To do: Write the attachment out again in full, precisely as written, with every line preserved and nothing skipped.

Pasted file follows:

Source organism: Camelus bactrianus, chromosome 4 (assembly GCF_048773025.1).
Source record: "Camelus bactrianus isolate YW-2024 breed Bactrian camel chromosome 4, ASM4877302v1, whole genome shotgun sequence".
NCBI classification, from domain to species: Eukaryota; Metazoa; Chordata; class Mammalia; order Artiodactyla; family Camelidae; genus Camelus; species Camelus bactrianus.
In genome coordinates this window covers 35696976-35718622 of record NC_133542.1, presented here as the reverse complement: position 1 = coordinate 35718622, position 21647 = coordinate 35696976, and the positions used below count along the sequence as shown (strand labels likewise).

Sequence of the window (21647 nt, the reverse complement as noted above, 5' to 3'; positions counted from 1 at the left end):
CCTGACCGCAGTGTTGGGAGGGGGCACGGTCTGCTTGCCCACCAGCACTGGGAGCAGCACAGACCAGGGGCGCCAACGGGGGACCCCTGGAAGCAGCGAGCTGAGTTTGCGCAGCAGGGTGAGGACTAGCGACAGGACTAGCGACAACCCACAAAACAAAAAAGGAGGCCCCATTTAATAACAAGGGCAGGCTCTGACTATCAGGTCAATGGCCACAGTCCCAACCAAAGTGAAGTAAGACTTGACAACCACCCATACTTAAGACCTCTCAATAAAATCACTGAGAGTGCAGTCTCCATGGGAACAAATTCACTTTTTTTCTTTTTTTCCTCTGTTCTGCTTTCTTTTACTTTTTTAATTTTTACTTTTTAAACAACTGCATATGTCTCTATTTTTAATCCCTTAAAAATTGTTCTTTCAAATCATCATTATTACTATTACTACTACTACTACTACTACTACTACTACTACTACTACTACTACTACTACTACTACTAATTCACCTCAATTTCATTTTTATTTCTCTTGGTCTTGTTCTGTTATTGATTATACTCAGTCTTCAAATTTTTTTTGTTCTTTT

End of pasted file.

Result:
Source organism: Camelus bactrianus, chromosome 4 (assembly GCF_048773025.1).
Source record: "Camelus bactrianus isolate YW-2024 breed Bactrian camel chromosome 4, ASM4877302v1, whole genome shotgun sequence".
NCBI classification, from domain to species: Eukaryota; Metazoa; Chordata; class Mammalia; order Artiodactyla; family Camelidae; genus Camelus; species Camelus bactrianus.
In genome coordinates this window covers 35696976-35718622 of record NC_133542.1, presented here as the reverse complement: position 1 = coordinate 35718622, position 21647 = coordinate 35696976, and the positions used below count along the sequence as shown (strand labels likewise).

Sequence of the window (21647 nt, the reverse complement as noted above, 5' to 3'; positions counted from 1 at the left end):
CCTGACCGCAGTGTTGGGAGGGGGCACGGTCTGCTTGCCCACCAGCACTGGGAGCAGCACAGACCAGGGGCGCCAACGGGGGACCCCTGGAAGCAGCGAGCTGAGTTTGCGCAGCAGGGTGAGGACTAGCGACAGGACTAGCGACAACCCACAAAACAAAAAAGGAGGCCCCATTTAATAACAAGGGCAGGCTCTGACTATCAGGTCAATGGCCACAGTCCCAACCAAAGTGAAGTAAGACTTGACAACCACCCATACTTAAGACCTCTCAATAAAATCACTGAGAGTGCAGTCTCCATGGGAACAAATTCACTTTTTTTCTTTTTTTCCTCTGTTCTGCTTTCTTTTACTTTTTTAATTTTTACTTTTTAAACAACTGCATATGTCTCTATTTTTAATCCCTTAAAAATTGTTCTTTCAAATCATCATTATTACTATTACTACTACTACTACTACTACTACTACTACTACTACTACTACTACTACTACTACTACTAATTCACCTCAATTTCATTTTTATTTCTCTTGGTCTTGTTCTGTTATTGATTATACTCAGTCTTCAAATTTTTTTTGTTCTTTT